Javier Rivera is someone I met earlier this year (and I've plugged his writing before on this newsletter), but I'm continually impressed with his raw and unique insights which flow from an earnest wrestling with the complexity of human relationships.
Javier Rivera is a student of religion at University of Arizona, who writes over at Substack, and also has a book coming out near the end of the year, so keep an eye out for that, because I believe it's going to be chock full of challenging reflections.
I sat down with Javier for the latest episode of Samsara Audio. This conversation actually got even better on a second listen, in my opinion, so I highly recommend that you give it a listen to sit with some of the uncomfortable topics we touch on.
"To me, it's not a coincidence that they're afraid of a machine when they've been training us like machines." – Javier Rivera
Some highlights for me included Javier's quote up above, commenting on the existential crisis that academia faces with the advent of tools like ChatGPT, but we also got into the nitty gritty of how difficult and uncomfortable the practice of compassion can be. We also consider the abyssal experience of forgiveness, over and against a mere reconciliation which is simply a pragmatic calculation.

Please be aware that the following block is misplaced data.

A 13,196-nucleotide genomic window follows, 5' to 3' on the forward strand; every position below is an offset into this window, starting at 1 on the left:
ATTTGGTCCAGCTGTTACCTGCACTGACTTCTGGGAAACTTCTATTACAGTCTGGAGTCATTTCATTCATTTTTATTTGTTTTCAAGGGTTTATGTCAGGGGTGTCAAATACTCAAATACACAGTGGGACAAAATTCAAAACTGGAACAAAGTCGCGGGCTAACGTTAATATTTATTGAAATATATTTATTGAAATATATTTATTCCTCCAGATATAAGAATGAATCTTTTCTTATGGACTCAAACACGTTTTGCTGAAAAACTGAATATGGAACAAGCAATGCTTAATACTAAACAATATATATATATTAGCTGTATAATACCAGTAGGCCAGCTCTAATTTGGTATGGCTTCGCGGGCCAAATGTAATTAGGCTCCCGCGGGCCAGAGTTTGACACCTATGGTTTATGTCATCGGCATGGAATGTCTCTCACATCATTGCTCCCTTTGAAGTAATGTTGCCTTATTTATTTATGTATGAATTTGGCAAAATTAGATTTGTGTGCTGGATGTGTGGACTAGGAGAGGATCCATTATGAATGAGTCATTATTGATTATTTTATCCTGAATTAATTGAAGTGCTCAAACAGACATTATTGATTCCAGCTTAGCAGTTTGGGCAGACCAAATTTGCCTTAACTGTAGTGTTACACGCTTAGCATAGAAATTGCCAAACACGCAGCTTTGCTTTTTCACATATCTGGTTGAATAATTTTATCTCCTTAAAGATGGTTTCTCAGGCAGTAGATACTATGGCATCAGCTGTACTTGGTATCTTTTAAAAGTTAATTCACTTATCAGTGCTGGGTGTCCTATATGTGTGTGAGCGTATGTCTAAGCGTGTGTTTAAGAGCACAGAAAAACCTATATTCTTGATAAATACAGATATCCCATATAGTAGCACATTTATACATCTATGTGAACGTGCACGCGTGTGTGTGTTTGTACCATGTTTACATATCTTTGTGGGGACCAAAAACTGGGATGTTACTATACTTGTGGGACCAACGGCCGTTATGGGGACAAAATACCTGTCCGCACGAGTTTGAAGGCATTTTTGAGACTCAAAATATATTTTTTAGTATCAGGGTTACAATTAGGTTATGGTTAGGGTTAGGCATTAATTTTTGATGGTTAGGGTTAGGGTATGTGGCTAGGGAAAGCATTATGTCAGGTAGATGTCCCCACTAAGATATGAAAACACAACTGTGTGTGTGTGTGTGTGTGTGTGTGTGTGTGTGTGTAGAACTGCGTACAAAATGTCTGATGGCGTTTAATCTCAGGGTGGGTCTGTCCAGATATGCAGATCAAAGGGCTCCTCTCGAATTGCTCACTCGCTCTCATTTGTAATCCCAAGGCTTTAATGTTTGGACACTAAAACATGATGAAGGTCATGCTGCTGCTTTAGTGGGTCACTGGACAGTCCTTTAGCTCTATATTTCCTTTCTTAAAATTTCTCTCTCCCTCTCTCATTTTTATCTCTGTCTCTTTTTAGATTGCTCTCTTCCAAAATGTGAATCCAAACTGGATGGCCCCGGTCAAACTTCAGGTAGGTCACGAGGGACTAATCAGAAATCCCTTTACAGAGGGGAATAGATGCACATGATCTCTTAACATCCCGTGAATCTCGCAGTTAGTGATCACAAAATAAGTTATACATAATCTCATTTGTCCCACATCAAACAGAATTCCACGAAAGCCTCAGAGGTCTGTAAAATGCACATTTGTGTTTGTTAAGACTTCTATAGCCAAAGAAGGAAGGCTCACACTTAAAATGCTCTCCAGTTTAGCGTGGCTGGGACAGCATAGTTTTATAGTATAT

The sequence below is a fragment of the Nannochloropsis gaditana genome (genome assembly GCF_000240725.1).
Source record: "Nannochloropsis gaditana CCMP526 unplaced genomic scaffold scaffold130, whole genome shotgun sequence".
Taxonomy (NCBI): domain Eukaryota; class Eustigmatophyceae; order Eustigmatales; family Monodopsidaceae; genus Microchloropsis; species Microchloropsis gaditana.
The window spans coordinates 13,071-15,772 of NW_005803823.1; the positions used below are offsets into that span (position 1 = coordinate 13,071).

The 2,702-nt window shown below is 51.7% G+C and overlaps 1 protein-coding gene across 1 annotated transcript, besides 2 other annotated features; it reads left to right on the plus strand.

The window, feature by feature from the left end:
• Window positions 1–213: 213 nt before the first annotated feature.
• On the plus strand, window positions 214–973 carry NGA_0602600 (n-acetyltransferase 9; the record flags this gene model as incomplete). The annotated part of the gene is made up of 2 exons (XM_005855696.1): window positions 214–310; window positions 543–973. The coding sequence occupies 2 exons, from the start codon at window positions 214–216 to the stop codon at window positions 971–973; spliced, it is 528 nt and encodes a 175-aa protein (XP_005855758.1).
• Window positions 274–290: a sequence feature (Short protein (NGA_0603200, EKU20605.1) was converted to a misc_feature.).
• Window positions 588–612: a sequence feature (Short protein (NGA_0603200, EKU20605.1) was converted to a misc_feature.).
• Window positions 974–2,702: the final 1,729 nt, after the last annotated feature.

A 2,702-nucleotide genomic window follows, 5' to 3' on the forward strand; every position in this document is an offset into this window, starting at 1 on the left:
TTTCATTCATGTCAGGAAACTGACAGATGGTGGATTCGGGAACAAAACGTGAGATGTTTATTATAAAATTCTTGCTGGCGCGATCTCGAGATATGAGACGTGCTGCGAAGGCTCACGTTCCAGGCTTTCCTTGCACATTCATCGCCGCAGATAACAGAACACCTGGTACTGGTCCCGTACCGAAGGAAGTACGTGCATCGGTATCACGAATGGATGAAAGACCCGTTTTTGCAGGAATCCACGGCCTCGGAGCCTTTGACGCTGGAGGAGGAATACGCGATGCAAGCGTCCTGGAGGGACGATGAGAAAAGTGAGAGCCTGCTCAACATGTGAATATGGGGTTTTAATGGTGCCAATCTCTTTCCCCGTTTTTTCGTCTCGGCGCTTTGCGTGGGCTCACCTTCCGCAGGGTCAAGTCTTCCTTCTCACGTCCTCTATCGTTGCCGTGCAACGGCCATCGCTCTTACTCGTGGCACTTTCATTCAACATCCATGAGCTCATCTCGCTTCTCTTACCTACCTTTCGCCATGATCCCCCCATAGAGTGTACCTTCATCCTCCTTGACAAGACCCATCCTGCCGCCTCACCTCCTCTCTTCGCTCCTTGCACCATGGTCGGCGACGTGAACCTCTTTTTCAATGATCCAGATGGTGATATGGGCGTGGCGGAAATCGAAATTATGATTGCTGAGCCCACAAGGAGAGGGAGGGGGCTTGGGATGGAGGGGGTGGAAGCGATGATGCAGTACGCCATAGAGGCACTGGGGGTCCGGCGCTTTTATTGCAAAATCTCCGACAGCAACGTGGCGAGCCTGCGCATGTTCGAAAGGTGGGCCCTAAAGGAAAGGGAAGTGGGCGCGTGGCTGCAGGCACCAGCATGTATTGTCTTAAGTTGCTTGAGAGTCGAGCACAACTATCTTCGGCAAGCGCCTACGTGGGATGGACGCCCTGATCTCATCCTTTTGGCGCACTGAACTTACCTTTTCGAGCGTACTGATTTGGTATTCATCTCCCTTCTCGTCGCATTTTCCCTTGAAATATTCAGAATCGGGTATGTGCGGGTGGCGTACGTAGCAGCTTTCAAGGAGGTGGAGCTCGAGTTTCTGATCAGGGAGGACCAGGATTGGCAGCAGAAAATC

Javier has been influenced heavily by Julie Reshe's negative psychoanalysis lately, and Reshe is someone whose work I also value. I'll try to pull together some of my notes from a seminar I took with her a few years ago, and share those ideas with you all here, as they dovetail nicely with my recent work on attempting to recover negativity in our society of infinite positive affirmation.